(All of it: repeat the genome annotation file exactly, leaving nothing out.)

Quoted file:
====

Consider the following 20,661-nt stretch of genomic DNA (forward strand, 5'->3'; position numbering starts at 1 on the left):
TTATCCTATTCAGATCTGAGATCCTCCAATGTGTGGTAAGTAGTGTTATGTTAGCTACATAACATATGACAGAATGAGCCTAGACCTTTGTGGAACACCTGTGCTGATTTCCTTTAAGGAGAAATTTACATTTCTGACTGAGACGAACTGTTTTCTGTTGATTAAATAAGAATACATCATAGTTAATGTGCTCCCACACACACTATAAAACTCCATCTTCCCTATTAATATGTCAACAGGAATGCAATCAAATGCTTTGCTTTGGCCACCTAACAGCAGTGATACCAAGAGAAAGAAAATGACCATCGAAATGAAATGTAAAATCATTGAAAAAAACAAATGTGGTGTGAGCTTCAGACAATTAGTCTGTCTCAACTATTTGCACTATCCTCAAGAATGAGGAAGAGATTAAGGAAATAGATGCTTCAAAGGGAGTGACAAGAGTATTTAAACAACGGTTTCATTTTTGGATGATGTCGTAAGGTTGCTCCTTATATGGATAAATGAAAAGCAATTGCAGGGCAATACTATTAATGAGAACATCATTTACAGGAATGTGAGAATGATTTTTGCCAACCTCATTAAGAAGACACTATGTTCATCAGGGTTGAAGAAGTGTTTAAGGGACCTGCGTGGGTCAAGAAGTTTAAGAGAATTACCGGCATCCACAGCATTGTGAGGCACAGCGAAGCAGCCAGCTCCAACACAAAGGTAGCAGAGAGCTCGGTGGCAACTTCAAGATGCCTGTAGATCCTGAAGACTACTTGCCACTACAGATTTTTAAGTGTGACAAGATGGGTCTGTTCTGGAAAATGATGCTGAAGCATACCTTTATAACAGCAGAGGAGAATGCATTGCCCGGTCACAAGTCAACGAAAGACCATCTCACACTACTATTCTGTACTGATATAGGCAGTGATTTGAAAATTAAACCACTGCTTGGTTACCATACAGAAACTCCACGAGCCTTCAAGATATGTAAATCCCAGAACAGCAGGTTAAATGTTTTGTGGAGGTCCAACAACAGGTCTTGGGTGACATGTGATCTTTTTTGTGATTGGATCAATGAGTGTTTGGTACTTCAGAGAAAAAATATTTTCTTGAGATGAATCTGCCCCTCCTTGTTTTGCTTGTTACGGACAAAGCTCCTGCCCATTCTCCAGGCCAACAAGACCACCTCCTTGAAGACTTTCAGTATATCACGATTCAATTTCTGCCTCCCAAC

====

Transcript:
Consider the following 20,661-nt stretch of genomic DNA (forward strand, 5'->3'; position numbering starts at 1 on the left):
TTATCCTATTCAGATCTGAGATCCTCCAATGTGTGGTAAGTAGTGTTATGTTAGCTACATAACATATGACAGAATGAGCCTAGACCTTTGTGGAACACCTGTGCTGATTTCCTTTAAGGAGAAATTTACATTTCTGACTGAGACGAACTGTTTTCTGTTGATTAAATAAGAATACATCATAGTTAATGTGCTCCCACACACACTATAAAACTCCATCTTCCCTATTAATATGTCAACAGGAATGCAATCAAATGCTTTGCTTTGGCCACCTAACAGCAGTGATACCAAGAGAAAGAAAATGACCATCGAAATGAAATGTAAAATCATTGAAAAAAACAAATGTGGTGTGAGCTTCAGACAATTAGTCTGTCTCAACTATTTGCACTATCCTCAAGAATGAGGAAGAGATTAAGGAAATAGATGCTTCAAAGGGAGTGACAAGAGTATTTAAACAACGGTTTCATTTTTGGATGATGTCGTAAGGTTGCTCCTTATATGGATAAATGAAAAGCAATTGCAGGGCAATACTATTAATGAGAACATCATTTACAGGAATGTGAGAATGATTTTTGCCAACCTCATTAAGAAGACACTATGTTCATCAGGGTTGAAGAAGTGTTTAAGGGACCTGCGTGGGTCAAGAAGTTTAAGAGAATTACCGGCATCCACAGCATTGTGAGGCACAGCGAAGCAGCCAGCTCCAACACAAAGGTAGCAGAGAGCTCGGTGGCAACTTCAAGATGCCTGTAGATCCTGAAGACTACTTGCCACTACAGATTTTTAAGTGTGACAAGATGGGTCTGTTCTGGAAAATGATGCTGAAGCATACCTTTATAACAGCAGAGGAGAATGCATTGCCCGGTCACAAGTCAACGAAAGACCATCTCACACTACTATTCTGTACTGATATAGGCAGTGATTTGAAAATTAAACCACTGCTTGGTTACCATACAGAAACTCCACGAGCCTTCAAGATATGTAAATCCCAGAACAGCAGGTTAAATGTTTTGTGGAGGTCCAACAACAGGTCTTGGGTGACATGTGATCTTTTTTGTGATTGGATCAATGAGTGTTTGGTACTTCAGAGAAAAAATATTTTCTTGAGATGAATCTGCCCCTCCTTGTTTTGCTTGTTACGGACAAAGCTCCTGCCCATTCTCCAGGCCAACAAGACCACCTCCTTGAAGACTTTCAGTATATCACGATTCAATTTCTGCCTCCCAAC